Vinegar wash for produce

June 29, 2011 

Q: To clean fruits and vegetables, I fill my sink with water, add distilled white vinegar and soak the produce. How much vinegar should I add?

With Europe's recent outbreak of foodborne illness, many people are concerned about making sure fruits and vegetables are clean, especially those we consume without cooking.

The best advice used to be that simply washing fruits and vegetables was sufficient, with a scrub brush used on things with firm skins, such as cantaloupes and potatoes. However, there is some evidence that a combination of water and vinegar might be more effective.

Information from the University of Minnesota indicates that rinsing with water reduces the population of bacteria that might be present to 15 percent, while rinsing with some agitation or scrubbing motion can reduce it to 10 percent. But using a diluted vinegar solution can reduce bacteria to 1 percent or 2 percent.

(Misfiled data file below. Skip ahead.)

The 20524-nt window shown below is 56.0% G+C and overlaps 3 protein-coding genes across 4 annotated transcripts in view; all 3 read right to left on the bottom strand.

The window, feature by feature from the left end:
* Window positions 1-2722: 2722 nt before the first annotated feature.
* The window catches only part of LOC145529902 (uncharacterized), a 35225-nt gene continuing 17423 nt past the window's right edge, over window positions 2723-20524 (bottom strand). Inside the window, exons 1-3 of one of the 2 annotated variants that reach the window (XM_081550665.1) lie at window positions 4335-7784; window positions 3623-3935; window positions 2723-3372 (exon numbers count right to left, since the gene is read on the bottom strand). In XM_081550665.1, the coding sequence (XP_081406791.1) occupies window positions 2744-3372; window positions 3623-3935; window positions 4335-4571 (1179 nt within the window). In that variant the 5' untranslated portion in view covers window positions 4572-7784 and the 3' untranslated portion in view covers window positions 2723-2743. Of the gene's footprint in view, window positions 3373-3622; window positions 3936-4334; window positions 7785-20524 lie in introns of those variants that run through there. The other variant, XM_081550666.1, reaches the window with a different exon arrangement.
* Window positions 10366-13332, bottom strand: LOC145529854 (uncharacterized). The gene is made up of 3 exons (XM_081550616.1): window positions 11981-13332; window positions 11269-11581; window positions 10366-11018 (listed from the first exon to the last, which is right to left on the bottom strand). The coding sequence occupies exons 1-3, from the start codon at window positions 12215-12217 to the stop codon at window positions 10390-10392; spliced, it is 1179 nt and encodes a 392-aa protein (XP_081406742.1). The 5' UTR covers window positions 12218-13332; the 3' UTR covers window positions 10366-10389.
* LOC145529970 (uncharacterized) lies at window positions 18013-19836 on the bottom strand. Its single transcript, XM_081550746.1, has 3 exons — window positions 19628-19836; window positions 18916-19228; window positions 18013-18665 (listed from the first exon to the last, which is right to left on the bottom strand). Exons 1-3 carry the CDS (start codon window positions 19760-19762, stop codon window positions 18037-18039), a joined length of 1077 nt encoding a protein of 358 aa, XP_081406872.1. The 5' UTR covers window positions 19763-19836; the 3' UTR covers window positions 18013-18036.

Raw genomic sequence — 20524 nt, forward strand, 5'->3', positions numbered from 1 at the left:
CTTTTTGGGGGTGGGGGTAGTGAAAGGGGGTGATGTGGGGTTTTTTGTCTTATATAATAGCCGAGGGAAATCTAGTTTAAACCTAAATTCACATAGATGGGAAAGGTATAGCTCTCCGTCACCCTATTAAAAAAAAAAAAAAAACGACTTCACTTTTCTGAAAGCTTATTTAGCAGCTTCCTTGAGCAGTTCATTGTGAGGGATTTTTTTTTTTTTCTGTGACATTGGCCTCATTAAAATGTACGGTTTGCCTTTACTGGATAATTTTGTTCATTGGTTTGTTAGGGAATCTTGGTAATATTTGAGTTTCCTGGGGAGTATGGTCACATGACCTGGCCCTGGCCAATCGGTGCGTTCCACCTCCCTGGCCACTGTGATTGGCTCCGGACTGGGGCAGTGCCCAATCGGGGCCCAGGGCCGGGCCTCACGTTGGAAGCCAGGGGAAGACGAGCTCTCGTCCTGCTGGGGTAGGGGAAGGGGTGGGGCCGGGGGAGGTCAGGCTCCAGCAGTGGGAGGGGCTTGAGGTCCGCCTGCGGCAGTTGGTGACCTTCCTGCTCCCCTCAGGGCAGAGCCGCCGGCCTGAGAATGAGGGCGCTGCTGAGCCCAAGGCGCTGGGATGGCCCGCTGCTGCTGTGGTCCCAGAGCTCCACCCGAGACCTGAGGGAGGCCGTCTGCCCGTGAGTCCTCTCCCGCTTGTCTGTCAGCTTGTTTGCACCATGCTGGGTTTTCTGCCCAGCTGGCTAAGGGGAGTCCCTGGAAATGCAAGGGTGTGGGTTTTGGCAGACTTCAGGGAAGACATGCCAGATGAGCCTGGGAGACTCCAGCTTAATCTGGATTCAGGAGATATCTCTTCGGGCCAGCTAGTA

Making a vinegar solution in the sink not only uses a lot of vinegar, it also could raise the problem of spreading contamination in the wash water if you don't thoroughly clean the sink. The most practical idea is to make a solution of 1/2 cup vinegar to 1 1/2 cups water in a spray bottle. Spray fruits and vegetables with it, let stand a minute or two and then rinse with running water.

However, Benjamin Chapman, the food safety specialist with N.C. Cooperative Extension, points out that many pathogens associated with outbreaks, such as E. coli, salmonella and shigella, can attach tightly in crevices where wash solutions, including diluted vinegar, may not reach.

So while you can reduce risk, you can't eliminate it. Chapman and other food-safety experts emphasize that effectively reducing contamination has to happen at the production level, with clean conditions on farms and in factories.

Kathleen Purvis answers food questions at

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